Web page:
- Most insulation is foamed-in-place or components of extruded panels that are composed of materials that deteriorate slowly over time (about 5% of the insulating quality per year). Manufacturing improvements have brought about trailers with thinner walls, creating greater internal load space, while maintaining sufficient insulating capability for most conditions of produce transportation.
- Insulation can be damaged and its thermal barrier value lessened by lift truck damage during loading and unloading operations. Water intrusion that initiates at these damage points greatly reduces the insulation quality and even facilitates temperature transfer.
- Highway trailers typically do not have ducted sidewalls because this feature, while improving temperature management, adds weight and reduces the available load space. In hot weather, in particular, this may be an important factor in localized product temperature gain if produce is loaded directly against the sidewalls.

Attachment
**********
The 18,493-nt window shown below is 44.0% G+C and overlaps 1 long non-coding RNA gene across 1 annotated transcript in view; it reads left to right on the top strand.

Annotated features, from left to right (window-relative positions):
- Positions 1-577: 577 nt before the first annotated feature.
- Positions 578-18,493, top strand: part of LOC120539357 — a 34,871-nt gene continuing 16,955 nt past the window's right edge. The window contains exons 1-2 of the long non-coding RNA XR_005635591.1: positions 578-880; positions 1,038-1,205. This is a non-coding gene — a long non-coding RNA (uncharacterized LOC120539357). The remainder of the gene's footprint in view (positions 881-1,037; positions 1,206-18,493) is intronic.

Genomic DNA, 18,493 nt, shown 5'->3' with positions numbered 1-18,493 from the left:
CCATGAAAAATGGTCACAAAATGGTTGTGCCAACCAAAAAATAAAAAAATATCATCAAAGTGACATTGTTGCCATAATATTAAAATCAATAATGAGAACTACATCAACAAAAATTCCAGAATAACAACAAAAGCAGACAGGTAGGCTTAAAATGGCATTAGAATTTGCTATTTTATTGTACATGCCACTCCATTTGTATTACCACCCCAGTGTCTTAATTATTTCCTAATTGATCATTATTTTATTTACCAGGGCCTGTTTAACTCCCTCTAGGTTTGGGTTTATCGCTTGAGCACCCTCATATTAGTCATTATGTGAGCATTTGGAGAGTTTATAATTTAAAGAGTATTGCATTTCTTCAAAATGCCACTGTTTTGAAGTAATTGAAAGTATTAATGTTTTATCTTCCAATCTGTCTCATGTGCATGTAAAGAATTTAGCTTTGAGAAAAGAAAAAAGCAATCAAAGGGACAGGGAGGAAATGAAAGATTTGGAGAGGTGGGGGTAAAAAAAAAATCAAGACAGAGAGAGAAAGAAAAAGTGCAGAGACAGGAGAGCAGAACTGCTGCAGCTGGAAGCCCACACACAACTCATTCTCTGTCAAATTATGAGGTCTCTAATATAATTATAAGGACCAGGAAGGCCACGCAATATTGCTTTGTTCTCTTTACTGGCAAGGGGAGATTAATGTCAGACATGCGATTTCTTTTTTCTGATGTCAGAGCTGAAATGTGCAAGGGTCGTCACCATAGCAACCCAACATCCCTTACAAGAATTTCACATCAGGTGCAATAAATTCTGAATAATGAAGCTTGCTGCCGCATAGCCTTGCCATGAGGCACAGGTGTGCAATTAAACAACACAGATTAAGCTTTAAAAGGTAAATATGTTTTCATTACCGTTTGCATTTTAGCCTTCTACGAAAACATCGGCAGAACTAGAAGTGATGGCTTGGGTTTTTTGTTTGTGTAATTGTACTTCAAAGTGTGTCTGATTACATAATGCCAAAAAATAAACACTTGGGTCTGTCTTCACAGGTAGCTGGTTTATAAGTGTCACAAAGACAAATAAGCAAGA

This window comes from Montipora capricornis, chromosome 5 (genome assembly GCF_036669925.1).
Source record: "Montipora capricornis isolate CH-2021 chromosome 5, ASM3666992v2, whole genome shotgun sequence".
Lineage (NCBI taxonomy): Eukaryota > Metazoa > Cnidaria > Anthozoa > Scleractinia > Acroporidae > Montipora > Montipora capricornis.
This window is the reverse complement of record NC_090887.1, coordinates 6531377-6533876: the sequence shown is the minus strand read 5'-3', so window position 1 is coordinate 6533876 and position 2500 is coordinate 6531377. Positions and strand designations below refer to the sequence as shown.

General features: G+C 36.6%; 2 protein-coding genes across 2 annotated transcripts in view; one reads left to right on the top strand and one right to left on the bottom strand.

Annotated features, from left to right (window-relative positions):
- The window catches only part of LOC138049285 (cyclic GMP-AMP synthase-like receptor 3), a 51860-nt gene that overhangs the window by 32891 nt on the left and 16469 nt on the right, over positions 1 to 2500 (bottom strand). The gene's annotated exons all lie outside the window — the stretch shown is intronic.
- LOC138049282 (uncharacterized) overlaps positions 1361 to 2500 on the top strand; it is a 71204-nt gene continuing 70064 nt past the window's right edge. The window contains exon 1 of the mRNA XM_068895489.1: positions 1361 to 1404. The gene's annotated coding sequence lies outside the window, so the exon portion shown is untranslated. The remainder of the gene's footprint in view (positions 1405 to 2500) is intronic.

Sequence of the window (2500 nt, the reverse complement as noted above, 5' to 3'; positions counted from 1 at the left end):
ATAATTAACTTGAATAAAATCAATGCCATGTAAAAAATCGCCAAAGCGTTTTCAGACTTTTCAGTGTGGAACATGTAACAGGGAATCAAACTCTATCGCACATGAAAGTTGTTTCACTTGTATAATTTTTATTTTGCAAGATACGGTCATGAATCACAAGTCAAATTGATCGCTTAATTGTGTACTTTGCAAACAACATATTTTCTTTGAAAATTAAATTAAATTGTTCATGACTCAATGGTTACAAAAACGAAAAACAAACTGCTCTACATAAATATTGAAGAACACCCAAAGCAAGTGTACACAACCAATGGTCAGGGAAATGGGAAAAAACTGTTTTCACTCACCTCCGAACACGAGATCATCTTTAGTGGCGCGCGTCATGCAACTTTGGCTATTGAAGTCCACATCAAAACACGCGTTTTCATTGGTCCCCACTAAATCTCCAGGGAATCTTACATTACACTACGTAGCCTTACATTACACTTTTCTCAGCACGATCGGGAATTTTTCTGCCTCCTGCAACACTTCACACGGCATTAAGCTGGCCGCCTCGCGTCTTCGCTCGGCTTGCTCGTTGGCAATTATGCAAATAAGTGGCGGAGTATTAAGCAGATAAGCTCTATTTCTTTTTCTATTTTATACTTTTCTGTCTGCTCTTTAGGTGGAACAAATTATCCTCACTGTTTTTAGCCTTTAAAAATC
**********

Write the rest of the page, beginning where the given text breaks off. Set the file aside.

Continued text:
- Super Therm® cool-down time was cut by 1.75 hours or 44%
- 20% less fuel on the outbound “hot” haul
- 29% less fuel on the return “cold” leg
- Long-term savings at 200 to 250 trips a year, the savings could total $2,500 times by 20 years $50,000 savings.
Pacific Shipping & Trucking of Denver moves truckloads of baked bread from Denver to Phoenix, then returns to Denver with ice cream, explains Keith Robertson, the fleet’s owner and president. Bread is maintained at (27°C) 80°F, but ice cream must stay frozen at (-28°C) -20°F – “extreme heat to extreme cold,” he says. It’s a drop-and-hook operation, with trailers full of bread left at docks in the usually hot southern Arizona city while empty reefer trailers wait nearby.